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The Phantom Light (1935)

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A lighthouse keeper has been murdered in mysterious circumstances and, during the ensuing investigation a Phantom Light keeps appearing at the scene of his death.



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Title: The Phantom Light (1935)

The Phantom Light (1935) on IMDb 6.2/10

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Complete credited cast:
Binnie Hale ...
Gordon Harker ...
Donald Calthrop ...
Milton Rosmer ...
Dr. Carey
Ian Hunter ...
Jim Pearce
Herbert Lomas ...
Claff Owen
Reginald Tate ...
Tom Evans
Barry O'Neill ...
Capt. Pearce
Mickey Brantford ...
Bob Peters
Alice O'Day ...
Mrs. Owen
Fewlass Llewellyn ...
Griffith Owen
Edgar K. Bruce ...
Sgt. Owen
Louie Emery ...
Station Mistress


A lighthouse keeper has been murdered in mysterious circumstances and, during the ensuing investigation a Phantom Light keeps appearing at the scene of his death. Written by Steve Crook <>

Plot Summary | Add Synopsis


Mystery | Thriller


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Release Date:

5 August 1935 (UK)  »

Also Known As:

The Phantom Light  »

Company Credits

Production Co:

Show detailed on  »

Technical Specs


Sound Mix:

(British Acoustic)

Aspect Ratio:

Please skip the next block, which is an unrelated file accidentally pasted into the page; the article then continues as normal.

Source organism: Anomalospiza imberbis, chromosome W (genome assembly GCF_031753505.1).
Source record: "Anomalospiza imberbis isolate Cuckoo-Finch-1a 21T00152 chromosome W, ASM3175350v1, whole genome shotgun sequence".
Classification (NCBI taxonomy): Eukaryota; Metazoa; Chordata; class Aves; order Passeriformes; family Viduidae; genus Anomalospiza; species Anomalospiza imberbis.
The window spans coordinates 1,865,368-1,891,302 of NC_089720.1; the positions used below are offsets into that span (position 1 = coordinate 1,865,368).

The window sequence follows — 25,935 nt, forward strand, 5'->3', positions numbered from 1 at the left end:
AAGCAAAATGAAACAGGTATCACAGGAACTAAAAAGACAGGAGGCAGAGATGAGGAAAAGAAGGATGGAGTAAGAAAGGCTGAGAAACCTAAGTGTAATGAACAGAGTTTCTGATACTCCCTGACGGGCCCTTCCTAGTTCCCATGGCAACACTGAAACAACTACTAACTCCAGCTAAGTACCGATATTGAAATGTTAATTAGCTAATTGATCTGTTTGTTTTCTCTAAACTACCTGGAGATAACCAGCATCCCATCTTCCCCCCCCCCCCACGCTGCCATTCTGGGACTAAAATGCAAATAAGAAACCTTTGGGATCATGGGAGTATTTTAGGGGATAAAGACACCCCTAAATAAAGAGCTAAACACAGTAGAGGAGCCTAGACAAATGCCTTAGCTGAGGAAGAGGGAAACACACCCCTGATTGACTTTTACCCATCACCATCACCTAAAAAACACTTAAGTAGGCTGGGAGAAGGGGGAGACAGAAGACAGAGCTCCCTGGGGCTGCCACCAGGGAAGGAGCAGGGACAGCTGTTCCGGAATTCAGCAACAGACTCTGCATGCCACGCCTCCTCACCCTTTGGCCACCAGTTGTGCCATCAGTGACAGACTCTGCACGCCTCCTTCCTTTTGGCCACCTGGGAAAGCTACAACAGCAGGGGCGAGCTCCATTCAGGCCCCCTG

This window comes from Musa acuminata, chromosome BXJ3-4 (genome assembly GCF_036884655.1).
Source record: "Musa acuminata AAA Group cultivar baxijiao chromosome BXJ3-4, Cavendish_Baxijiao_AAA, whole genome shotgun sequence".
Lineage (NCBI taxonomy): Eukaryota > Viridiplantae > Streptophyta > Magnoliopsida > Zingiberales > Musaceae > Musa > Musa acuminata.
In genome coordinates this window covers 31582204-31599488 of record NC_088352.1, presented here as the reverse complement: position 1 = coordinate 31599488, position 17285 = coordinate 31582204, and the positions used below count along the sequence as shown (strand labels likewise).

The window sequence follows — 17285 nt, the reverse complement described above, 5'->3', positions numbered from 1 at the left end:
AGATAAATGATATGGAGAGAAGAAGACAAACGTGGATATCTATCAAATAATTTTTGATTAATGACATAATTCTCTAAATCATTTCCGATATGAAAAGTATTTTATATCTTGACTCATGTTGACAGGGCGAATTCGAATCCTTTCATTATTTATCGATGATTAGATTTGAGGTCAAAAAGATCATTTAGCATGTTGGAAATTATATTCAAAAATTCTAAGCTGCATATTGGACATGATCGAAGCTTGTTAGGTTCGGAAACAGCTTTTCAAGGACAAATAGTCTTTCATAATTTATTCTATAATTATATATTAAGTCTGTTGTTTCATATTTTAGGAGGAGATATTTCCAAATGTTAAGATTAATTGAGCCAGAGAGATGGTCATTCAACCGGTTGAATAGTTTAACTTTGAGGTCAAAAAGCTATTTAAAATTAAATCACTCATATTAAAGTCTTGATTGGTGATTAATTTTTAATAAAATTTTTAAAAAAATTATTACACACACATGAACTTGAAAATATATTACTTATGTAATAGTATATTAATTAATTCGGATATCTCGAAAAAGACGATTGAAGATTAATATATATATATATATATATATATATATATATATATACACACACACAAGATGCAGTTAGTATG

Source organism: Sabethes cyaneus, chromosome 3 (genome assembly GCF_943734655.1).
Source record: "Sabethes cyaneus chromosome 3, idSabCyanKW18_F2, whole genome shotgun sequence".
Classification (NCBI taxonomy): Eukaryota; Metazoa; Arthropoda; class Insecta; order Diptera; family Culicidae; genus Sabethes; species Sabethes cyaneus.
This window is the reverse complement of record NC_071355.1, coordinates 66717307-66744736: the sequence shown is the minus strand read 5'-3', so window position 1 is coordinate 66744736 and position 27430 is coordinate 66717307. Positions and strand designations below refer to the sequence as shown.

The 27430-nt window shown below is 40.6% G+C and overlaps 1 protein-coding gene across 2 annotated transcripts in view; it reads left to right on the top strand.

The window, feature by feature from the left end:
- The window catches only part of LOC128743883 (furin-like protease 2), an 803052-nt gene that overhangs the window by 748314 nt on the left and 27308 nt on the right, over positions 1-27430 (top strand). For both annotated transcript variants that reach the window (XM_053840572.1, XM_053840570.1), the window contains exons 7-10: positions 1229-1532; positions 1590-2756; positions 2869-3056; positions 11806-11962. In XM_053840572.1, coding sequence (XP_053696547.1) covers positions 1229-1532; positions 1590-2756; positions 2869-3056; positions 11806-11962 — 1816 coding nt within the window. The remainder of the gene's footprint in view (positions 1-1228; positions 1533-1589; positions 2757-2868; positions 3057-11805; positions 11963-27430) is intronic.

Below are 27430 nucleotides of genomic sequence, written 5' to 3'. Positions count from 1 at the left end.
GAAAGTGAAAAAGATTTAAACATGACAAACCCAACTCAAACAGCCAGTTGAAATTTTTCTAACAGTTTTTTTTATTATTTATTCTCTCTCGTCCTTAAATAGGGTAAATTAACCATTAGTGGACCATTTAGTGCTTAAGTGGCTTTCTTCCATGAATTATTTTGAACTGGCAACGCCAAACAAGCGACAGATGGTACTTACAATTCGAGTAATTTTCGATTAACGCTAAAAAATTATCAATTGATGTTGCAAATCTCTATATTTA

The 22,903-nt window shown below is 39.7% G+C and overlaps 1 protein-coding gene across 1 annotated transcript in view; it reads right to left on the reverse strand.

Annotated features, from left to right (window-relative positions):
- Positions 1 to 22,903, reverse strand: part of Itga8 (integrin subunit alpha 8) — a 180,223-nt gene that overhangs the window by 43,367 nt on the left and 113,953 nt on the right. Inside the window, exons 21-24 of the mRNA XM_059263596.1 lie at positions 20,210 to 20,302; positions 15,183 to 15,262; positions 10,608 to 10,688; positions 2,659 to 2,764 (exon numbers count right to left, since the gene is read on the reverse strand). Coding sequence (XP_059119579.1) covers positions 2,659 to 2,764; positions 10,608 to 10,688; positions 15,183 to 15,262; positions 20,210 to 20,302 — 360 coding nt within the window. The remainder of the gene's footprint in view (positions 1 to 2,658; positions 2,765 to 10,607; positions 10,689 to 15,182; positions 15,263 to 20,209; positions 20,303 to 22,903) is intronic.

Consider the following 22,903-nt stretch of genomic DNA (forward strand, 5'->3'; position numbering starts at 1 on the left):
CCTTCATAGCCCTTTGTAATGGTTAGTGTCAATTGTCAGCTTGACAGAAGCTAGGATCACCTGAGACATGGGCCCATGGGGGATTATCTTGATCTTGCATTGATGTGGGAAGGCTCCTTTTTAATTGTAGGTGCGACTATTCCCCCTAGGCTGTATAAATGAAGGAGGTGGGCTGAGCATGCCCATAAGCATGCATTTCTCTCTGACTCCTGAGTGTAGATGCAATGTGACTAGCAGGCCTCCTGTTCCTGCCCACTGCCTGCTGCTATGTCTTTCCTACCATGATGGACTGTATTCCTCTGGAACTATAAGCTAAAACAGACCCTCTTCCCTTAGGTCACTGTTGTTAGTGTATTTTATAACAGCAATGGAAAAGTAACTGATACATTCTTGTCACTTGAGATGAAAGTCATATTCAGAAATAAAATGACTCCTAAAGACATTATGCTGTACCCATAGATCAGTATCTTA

1.37 : 1
See  »

Did You Know?


When Alice Bright (Binnie Hale) remarks that she had just been performing in a play, Sam Higgins (Gordon Harker) retorts, "East Lynne?" This is a reference to the oft produced play and movie of Mrs. Henry Wood's novel of the same name. "East Lynne" was enjoyed for its mad plot and frequently incomprehensible dialogue. See more »


Claff Owen: He's a good boy when he is normal.
Sam Higgins: Ah, when he's normal. But he ain't normal. I mean, he has these come and go fits; when they come, somebody goes.
See more »


Referenced in Dad's Army: Put That Light Out! (1970) See more »


Fisherman's Song
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User Reviews

and a blonde on the rocks, if you please
23 April 2005 | by (Australia) – See all my reviews

Very funny British Gainsborough Picture from 1935 with plenty of No-code 'damn' 'ruddy' and 'cor-blimey' -ies along with Binnie Hale's long legs and keen 'how about it' frankness, THE PHANTOM LIGHT is a bookend GHOST TRAIN fog bound mystery set on the shrouded eerie Welsh coast. The photography and settings particularly in the quaint railway scenes in reel one and the village scenes near the end offer the viewer genuine storybook pleasure in that they look completely fake but are not at all. It just happens to naturally all look like some plaster model. Lead actor, music hall star Gordon Harker has some hilarious lines - particularly the closing one: "Lummy! what a night" which would have rocked any Odeon theatre with gales of laughter. Binnie Hale is the Brit Joan Blondell, all perky and silly and ready to cut up her trousers all ready to gad about the lighthouse stairways in hotpants and high heels. Local Welsh eccentricness is on full display with plenty of Popeye style gnarling and eyeball flexing. I thought it was hilarious as (later famous) Director Michael Powell was clearly getting his actors to have fun with their roles. The local policeman is exactly like Constable Plod from the Noddy kids books..all tubby and bug eyed. It is all silly and very funny. The Warner bros pic SHH! THE OCTOPUS of 1935 is a good counterpart from the USA.

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